The money will be evenly split between researchers Helen Fricker and Sarah Gille, who are pursuing separate but related concepts at UCSD’s Scripps Institution of Oceanography in La Jolla.

UC San Diego said Fricker, a glaciologist, is developing a proposal to use satellites to observe the three-dimensional structure of terrestrial ecosystems, including forests and the surface of glaciers, ice sheets and sea ice. She’s specifically interested in changes tied to human activity.

Gille, a physical oceanographer, is working on a proposal that UC San Diego said would measure ocean surface currents globally for the first time, and simultaneously measure winds over the ocean.

UCSD professor sues county in wake of Fletcher allegations

The legal repercussions surrounding the sexual assault and harassment allegations against former San Diego County Supervisor Nathan Fletcher continue to broaden more than a year after he resigned.

A UC San Diego professor last week sued San Diego County, alleging that officials wrongly pushed her out of her roles in two contracts after she reported to university leadership that a student told her Fletcher harassed her.

Lecturer Juli Beth Hinds says in the legal complaint that county officials interfered with her contracts last spring, after she formally reported what she had been told by the student.

Hinds first made her allegations public last year, when she filed a legal claim against both the county and Fletcher. The claim, which is required to be lodged before a civil lawsuit can proceed, was rejected by the county late last year.

The demand for a jury trial, first reported by CBS-TV/8, was filed in Superior Court in San Diego and names the county as the only defendant. The lawsuit does not give a specific amount of damages, but in her claim last year Hinds sought some $280,000 in lost income.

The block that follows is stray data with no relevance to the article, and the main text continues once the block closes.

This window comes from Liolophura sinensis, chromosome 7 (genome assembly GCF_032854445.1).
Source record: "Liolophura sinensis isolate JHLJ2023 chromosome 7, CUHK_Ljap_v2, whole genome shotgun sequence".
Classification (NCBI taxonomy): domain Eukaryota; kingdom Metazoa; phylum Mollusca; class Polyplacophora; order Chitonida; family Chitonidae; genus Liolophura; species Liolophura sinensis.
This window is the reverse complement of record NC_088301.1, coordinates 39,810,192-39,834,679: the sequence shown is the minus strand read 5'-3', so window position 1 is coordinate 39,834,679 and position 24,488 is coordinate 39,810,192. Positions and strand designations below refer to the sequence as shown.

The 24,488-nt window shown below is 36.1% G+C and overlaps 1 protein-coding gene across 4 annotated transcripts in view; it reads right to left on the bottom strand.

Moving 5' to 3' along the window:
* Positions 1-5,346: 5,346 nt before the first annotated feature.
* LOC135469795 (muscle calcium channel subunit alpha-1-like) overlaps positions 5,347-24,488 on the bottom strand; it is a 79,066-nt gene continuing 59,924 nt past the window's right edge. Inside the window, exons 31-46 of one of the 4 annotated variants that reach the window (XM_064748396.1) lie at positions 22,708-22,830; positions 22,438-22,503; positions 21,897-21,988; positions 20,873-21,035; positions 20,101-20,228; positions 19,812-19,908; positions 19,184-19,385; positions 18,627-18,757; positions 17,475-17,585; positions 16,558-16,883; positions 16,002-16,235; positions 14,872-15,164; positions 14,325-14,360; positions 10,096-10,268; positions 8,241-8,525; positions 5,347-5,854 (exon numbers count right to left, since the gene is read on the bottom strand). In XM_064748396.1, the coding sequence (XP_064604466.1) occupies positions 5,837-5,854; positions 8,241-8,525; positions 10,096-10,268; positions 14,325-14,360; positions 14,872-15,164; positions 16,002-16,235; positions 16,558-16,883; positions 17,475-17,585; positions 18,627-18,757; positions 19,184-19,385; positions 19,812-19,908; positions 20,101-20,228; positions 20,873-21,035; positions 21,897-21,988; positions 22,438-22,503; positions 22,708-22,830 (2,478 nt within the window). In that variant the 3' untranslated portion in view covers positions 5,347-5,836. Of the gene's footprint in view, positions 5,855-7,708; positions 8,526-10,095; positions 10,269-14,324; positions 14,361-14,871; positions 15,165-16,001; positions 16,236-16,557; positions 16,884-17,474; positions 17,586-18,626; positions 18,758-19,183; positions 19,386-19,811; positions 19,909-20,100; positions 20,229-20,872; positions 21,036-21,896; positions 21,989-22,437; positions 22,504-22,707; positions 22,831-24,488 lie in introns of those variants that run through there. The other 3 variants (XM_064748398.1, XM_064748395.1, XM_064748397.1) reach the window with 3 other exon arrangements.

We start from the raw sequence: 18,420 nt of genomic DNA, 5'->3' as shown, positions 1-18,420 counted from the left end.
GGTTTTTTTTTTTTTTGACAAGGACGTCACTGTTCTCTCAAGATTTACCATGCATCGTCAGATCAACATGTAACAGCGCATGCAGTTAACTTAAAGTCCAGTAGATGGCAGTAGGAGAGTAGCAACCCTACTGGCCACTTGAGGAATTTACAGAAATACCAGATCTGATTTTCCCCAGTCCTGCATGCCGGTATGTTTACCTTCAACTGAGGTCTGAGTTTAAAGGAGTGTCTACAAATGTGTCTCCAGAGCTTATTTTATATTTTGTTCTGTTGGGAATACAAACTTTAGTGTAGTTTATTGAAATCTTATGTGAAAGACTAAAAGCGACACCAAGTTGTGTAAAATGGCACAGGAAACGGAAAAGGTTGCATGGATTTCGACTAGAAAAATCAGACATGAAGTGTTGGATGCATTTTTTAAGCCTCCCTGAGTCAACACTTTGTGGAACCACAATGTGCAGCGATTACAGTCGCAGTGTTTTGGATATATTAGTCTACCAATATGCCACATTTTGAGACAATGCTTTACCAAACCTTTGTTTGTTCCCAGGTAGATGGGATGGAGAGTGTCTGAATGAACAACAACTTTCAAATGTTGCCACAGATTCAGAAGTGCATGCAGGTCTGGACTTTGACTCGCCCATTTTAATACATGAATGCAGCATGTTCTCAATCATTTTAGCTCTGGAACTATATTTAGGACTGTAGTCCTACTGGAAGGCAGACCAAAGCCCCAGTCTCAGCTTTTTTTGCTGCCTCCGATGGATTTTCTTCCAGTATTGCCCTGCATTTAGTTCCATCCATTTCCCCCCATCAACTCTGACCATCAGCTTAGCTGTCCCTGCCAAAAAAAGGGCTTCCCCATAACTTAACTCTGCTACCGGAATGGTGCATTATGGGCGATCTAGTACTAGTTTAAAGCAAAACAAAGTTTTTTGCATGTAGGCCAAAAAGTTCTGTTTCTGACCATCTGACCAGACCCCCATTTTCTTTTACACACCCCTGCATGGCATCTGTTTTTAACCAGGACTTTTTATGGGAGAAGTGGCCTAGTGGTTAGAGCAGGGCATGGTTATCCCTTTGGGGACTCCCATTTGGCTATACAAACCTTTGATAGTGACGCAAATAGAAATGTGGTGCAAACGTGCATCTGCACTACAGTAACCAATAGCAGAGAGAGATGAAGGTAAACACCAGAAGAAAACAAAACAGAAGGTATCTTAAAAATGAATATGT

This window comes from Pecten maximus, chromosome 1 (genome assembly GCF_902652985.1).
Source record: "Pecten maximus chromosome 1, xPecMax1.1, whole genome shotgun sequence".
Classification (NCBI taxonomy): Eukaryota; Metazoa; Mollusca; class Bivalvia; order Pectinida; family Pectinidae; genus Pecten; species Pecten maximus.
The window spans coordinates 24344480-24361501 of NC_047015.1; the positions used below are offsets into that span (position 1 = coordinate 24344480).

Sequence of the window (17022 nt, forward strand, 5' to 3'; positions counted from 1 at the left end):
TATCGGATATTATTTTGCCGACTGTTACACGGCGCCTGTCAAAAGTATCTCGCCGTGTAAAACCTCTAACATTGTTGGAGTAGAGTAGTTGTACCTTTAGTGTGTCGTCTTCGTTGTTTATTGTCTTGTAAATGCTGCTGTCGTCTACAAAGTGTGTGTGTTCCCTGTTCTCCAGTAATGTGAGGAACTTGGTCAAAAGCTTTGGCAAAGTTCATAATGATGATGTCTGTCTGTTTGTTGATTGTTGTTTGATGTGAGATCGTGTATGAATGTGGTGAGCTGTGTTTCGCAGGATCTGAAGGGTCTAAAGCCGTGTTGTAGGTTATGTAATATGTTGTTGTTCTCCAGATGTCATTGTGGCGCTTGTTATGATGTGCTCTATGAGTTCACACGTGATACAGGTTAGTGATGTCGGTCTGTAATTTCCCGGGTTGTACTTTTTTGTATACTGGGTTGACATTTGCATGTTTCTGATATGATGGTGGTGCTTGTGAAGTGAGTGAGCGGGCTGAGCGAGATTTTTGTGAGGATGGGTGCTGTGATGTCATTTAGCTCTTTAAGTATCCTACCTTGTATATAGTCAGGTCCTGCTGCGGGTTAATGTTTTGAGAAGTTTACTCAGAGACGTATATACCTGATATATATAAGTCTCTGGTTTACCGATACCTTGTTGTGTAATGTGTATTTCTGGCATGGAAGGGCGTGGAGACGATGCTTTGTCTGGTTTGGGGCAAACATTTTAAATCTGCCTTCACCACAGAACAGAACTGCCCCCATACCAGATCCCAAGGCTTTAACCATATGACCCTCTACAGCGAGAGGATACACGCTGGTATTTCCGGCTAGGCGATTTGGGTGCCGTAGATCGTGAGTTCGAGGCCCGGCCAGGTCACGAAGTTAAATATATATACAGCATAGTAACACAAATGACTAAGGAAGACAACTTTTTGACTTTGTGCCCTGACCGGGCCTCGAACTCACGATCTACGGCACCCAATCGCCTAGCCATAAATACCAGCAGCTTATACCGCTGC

San Diego County spokesman Michael Workman said last week that he had not seen the complaint and declined to comment about the allegations. — The San Diego Union-Tribune

The San Diego Writers and Editors Guild has released “Traversing Life,” its 12th annual anthology. The collection features selected short stories, memoirs, essays and poems from 39 members of the Writers and Editors Guild, including one from La Jolla native Patricia Daly-Lipe.

Daly-Lipe is the author of 11 books, each in a different genre. She is a past president of the National League of American Pen Women’s La Jolla branch.

Her memoir “Traversing Life,” which appears in the anthology, is an ode to nature and her love of the ocean.

The anthology is available as an e-book and a paperback through Barnes & Noble, Amazon and

Peace Run coming through La Jolla

The Sri Chinmoy Oneness-Home Peace Run, an international torch relay, will be going through La Jolla the morning of Tuesday, June 4, as part of an 87-mile run from Mission Beach to Long Beach, including a stretch along Torrey Pines Road.

Runners will offer educational presentations that promote self-esteem and the oneness of humanity, organizers said.

For more than 35 years, the Peace Run has traversed over 160 nations.

A team of runners left New York City in April and is passing the torch along the more than 10,000-mile route. The continuous relay also will run through three provinces of Canada during the four-month journey before arriving back in New York in mid-August.

The Peace Run was inspired by athlete, philosopher, artist, musician and poet Sri Chinmoy to give people a way to express their hopes for a more harmonious world.

— Compiled by La Jolla Light staff

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Local athletes win track and field titles, highlighted by state championship
La Jolla High School’s…